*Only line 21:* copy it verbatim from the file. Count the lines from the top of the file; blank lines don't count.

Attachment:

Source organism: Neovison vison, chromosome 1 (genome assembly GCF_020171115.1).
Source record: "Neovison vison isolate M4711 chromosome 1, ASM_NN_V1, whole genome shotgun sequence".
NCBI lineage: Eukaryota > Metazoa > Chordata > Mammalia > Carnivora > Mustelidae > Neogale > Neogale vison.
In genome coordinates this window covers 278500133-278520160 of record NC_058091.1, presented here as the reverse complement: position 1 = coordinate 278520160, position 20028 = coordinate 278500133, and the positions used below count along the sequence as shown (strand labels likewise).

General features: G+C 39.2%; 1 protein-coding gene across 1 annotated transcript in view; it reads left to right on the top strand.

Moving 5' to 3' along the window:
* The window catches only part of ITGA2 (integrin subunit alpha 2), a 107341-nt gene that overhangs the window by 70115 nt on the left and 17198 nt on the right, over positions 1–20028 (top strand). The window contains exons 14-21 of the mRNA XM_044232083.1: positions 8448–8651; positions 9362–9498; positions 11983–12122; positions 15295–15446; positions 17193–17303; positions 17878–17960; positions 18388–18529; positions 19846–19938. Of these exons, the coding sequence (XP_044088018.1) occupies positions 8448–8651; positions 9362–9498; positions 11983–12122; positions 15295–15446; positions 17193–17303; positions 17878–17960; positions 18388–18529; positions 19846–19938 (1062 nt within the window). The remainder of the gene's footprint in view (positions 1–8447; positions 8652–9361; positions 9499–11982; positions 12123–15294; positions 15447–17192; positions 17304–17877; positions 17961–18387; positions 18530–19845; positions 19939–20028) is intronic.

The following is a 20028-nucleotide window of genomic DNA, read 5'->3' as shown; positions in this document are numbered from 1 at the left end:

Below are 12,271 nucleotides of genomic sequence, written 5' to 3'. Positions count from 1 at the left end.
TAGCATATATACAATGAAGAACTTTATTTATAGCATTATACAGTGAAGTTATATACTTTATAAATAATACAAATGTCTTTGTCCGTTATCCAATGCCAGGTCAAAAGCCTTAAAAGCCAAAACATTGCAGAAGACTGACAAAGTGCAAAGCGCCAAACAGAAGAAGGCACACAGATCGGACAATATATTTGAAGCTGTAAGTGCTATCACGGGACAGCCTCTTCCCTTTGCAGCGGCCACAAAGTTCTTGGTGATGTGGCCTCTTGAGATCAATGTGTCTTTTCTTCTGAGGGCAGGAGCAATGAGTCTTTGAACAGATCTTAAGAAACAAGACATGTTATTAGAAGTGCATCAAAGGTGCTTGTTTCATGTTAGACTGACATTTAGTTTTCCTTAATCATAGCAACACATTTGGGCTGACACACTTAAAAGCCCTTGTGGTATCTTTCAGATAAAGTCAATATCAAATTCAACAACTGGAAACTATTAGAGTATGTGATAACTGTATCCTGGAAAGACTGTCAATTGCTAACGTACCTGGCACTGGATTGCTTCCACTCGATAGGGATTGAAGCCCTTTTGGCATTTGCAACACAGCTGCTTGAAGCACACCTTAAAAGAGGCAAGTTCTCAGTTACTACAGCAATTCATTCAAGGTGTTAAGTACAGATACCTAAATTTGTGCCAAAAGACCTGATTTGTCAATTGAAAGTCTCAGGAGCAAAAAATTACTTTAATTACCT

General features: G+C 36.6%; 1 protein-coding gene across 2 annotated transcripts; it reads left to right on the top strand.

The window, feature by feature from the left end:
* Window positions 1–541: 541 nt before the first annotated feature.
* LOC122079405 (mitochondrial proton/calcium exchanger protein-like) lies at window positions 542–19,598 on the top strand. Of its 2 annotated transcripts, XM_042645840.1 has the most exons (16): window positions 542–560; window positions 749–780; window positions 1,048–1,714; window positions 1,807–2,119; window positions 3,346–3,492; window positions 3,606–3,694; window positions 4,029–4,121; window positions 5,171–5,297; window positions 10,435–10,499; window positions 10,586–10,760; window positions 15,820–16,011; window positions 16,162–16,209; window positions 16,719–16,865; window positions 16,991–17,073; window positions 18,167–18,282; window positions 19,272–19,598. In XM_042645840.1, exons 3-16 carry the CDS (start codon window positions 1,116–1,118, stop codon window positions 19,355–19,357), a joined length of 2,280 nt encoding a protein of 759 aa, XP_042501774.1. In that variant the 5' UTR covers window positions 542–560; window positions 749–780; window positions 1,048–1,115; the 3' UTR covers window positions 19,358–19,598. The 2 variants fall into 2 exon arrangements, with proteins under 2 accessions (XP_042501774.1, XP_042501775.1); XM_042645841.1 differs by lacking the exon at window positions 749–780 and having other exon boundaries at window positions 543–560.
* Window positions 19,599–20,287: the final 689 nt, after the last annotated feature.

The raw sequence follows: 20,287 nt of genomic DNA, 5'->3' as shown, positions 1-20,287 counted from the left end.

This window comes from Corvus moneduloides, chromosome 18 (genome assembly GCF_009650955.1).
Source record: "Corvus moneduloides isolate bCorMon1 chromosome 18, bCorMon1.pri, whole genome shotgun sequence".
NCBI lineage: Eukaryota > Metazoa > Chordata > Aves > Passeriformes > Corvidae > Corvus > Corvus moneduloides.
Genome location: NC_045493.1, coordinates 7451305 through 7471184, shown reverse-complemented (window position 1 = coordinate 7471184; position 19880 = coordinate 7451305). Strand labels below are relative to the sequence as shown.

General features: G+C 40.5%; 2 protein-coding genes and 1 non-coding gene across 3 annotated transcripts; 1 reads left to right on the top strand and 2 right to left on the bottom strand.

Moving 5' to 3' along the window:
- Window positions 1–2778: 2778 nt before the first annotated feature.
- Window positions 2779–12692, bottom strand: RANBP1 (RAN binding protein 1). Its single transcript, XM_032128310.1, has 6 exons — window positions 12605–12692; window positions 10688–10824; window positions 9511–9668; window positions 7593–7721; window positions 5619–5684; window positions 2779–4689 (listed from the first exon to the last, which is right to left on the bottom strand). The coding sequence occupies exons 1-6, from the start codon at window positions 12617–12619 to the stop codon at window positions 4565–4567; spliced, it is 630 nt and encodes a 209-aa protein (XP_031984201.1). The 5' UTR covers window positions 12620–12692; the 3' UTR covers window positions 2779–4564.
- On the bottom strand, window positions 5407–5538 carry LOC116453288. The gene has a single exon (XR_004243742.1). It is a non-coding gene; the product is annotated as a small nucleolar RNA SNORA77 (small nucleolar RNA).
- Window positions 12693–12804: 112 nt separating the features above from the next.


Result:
General features: G+C 40.5%; 2 protein-coding genes and 1 non-coding gene across 3 annotated transcripts; 1 reads left to right on the top strand and 2 right to left on the bottom strand.